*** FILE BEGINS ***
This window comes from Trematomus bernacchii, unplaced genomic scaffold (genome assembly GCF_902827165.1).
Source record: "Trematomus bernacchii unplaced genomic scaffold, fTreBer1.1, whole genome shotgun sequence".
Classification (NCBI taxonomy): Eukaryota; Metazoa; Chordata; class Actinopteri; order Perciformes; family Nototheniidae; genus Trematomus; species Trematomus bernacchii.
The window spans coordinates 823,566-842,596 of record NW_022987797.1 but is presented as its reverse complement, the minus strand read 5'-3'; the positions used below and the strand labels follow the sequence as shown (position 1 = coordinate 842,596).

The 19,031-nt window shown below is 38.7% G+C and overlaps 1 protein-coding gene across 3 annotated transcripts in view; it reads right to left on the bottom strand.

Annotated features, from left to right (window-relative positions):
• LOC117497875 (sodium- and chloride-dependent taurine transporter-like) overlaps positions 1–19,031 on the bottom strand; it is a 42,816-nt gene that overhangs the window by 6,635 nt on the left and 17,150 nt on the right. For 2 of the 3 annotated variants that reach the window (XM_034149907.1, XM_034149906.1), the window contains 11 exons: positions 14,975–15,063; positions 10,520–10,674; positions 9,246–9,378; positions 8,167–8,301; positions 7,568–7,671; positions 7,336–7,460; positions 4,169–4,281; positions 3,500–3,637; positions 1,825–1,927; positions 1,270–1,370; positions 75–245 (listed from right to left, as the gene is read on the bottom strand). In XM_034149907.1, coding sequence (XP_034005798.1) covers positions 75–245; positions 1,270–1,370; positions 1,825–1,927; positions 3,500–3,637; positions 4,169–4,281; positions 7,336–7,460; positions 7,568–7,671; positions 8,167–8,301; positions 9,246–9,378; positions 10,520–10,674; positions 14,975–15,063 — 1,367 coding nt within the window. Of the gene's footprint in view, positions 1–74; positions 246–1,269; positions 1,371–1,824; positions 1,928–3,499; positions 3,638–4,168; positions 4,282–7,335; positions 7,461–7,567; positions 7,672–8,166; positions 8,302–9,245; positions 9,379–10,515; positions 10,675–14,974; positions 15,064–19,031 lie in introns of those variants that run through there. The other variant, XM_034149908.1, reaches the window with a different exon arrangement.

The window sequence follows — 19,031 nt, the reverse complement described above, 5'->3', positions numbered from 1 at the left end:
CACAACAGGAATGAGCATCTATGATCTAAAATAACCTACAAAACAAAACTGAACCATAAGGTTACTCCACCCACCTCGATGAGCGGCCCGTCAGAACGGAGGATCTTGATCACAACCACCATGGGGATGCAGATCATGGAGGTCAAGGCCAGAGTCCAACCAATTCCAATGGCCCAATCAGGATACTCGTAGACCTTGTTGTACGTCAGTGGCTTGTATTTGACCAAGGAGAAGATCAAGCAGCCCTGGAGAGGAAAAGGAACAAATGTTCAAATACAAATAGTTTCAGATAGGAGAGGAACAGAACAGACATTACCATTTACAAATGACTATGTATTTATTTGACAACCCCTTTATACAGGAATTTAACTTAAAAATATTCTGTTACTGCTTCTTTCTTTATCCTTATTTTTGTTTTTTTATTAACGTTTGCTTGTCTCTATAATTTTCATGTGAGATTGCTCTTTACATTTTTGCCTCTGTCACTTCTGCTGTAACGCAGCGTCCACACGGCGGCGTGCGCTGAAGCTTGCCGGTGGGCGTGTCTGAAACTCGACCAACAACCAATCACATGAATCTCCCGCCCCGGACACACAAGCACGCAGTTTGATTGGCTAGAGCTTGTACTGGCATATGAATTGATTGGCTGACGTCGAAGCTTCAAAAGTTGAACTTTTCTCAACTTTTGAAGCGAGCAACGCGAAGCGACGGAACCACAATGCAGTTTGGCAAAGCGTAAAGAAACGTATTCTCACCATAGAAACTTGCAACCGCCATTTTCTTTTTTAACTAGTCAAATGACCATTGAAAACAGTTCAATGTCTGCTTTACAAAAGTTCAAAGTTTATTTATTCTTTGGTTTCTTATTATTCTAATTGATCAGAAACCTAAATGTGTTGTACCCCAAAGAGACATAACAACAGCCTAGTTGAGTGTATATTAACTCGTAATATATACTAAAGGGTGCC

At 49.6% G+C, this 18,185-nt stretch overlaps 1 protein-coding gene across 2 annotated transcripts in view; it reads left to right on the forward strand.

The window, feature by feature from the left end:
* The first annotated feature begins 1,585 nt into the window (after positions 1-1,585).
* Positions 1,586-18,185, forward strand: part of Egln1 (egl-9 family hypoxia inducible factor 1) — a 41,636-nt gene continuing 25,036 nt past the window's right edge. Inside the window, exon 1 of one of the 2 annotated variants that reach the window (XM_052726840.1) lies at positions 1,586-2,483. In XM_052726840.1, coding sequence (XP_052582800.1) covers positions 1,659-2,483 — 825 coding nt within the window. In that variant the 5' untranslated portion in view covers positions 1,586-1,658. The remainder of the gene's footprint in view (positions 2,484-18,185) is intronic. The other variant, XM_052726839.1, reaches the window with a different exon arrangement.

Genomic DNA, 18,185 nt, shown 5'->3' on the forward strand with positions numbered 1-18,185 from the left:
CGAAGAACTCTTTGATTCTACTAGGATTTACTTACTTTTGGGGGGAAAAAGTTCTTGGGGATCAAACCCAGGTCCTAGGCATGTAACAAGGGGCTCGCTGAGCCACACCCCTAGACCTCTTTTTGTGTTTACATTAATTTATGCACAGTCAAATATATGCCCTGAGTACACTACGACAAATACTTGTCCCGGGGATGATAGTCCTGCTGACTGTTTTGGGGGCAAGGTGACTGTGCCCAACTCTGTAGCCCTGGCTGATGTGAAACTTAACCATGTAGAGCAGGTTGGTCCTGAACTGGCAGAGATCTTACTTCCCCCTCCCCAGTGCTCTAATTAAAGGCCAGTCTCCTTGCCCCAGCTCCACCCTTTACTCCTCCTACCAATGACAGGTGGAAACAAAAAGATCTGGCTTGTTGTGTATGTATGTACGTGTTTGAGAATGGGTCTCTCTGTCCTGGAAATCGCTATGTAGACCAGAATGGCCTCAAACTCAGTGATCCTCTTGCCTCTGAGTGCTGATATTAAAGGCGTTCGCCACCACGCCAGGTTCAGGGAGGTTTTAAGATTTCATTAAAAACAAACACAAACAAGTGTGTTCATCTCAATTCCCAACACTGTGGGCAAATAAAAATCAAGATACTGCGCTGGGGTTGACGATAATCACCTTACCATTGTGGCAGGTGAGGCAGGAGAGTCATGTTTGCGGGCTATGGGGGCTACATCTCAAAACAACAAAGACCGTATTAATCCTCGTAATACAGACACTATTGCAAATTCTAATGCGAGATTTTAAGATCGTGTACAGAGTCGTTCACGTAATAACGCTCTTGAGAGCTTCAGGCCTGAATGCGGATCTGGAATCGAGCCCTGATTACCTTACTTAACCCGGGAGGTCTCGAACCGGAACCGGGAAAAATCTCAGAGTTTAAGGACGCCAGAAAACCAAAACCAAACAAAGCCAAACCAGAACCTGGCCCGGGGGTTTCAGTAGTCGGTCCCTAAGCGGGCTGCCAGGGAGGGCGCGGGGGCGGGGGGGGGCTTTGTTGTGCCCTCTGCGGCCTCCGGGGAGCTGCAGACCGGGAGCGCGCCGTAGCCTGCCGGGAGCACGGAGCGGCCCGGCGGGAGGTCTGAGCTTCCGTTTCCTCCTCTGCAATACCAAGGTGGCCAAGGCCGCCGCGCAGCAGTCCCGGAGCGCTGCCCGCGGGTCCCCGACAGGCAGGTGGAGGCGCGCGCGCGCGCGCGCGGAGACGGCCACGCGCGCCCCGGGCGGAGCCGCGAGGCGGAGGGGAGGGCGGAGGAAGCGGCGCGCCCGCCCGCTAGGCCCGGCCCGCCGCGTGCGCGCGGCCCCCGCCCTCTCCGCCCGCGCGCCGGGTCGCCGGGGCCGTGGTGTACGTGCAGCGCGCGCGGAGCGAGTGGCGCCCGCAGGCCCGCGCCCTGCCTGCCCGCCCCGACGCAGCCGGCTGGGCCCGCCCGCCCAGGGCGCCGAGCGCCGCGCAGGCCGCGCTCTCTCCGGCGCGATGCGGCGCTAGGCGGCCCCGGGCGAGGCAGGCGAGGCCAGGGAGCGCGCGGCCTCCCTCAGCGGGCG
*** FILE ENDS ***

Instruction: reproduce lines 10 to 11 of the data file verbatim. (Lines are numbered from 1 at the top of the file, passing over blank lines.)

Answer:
At 49.6% G+C, this 18,185-nt stretch overlaps 1 protein-coding gene across 2 annotated transcripts in view; it reads left to right on the forward strand.

The window, feature by feature from the left end: